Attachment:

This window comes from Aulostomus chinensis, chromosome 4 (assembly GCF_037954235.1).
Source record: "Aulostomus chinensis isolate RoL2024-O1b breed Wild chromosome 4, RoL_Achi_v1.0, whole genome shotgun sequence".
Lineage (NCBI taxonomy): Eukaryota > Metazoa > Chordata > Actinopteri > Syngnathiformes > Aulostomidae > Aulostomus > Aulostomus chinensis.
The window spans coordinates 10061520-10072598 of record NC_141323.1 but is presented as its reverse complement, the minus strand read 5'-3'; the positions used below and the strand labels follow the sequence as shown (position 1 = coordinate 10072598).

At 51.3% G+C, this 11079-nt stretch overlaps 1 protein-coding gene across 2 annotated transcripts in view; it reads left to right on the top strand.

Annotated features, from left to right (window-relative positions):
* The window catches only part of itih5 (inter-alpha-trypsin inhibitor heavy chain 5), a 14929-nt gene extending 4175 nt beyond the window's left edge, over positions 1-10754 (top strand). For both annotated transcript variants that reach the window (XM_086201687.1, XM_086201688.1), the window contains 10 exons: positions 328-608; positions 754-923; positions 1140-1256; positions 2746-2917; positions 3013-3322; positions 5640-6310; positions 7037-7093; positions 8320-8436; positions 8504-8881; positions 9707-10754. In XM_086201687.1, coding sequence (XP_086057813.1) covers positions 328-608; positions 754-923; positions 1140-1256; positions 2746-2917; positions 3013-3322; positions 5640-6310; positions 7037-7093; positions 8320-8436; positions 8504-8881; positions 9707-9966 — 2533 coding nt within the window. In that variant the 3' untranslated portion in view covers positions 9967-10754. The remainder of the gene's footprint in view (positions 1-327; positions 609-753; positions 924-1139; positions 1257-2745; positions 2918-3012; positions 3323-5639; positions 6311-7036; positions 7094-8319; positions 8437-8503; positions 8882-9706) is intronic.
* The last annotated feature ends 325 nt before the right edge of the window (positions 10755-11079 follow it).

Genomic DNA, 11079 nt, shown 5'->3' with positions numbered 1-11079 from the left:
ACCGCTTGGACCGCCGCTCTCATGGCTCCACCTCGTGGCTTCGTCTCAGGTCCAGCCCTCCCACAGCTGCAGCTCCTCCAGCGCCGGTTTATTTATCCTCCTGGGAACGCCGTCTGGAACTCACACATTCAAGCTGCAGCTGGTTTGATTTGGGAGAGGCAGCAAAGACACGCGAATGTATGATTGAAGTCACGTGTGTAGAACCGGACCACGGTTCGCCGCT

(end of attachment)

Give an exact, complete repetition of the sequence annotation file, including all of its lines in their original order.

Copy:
This window comes from Aulostomus chinensis, chromosome 4 (assembly GCF_037954235.1).
Source record: "Aulostomus chinensis isolate RoL2024-O1b breed Wild chromosome 4, RoL_Achi_v1.0, whole genome shotgun sequence".
Lineage (NCBI taxonomy): Eukaryota > Metazoa > Chordata > Actinopteri > Syngnathiformes > Aulostomidae > Aulostomus > Aulostomus chinensis.
The window spans coordinates 10061520-10072598 of record NC_141323.1 but is presented as its reverse complement, the minus strand read 5'-3'; the positions used below and the strand labels follow the sequence as shown (position 1 = coordinate 10072598).

At 51.3% G+C, this 11079-nt stretch overlaps 1 protein-coding gene across 2 annotated transcripts in view; it reads left to right on the top strand.

Annotated features, from left to right (window-relative positions):
* The window catches only part of itih5 (inter-alpha-trypsin inhibitor heavy chain 5), a 14929-nt gene extending 4175 nt beyond the window's left edge, over positions 1-10754 (top strand). For both annotated transcript variants that reach the window (XM_086201687.1, XM_086201688.1), the window contains 10 exons: positions 328-608; positions 754-923; positions 1140-1256; positions 2746-2917; positions 3013-3322; positions 5640-6310; positions 7037-7093; positions 8320-8436; positions 8504-8881; positions 9707-10754. In XM_086201687.1, coding sequence (XP_086057813.1) covers positions 328-608; positions 754-923; positions 1140-1256; positions 2746-2917; positions 3013-3322; positions 5640-6310; positions 7037-7093; positions 8320-8436; positions 8504-8881; positions 9707-9966 — 2533 coding nt within the window. In that variant the 3' untranslated portion in view covers positions 9967-10754. The remainder of the gene's footprint in view (positions 1-327; positions 609-753; positions 924-1139; positions 1257-2745; positions 2918-3012; positions 3323-5639; positions 6311-7036; positions 7094-8319; positions 8437-8503; positions 8882-9706) is intronic.
* The last annotated feature ends 325 nt before the right edge of the window (positions 10755-11079 follow it).

Genomic DNA, 11079 nt, shown 5'->3' with positions numbered 1-11079 from the left:
ACCGCTTGGACCGCCGCTCTCATGGCTCCACCTCGTGGCTTCGTCTCAGGTCCAGCCCTCCCACAGCTGCAGCTCCTCCAGCGCCGGTTTATTTATCCTCCTGGGAACGCCGTCTGGAACTCACACATTCAAGCTGCAGCTGGTTTGATTTGGGAGAGGCAGCAAAGACACGCGAATGTATGATTGAAGTCACGTGTGTAGAACCGGACCACGGTTCGCCGCT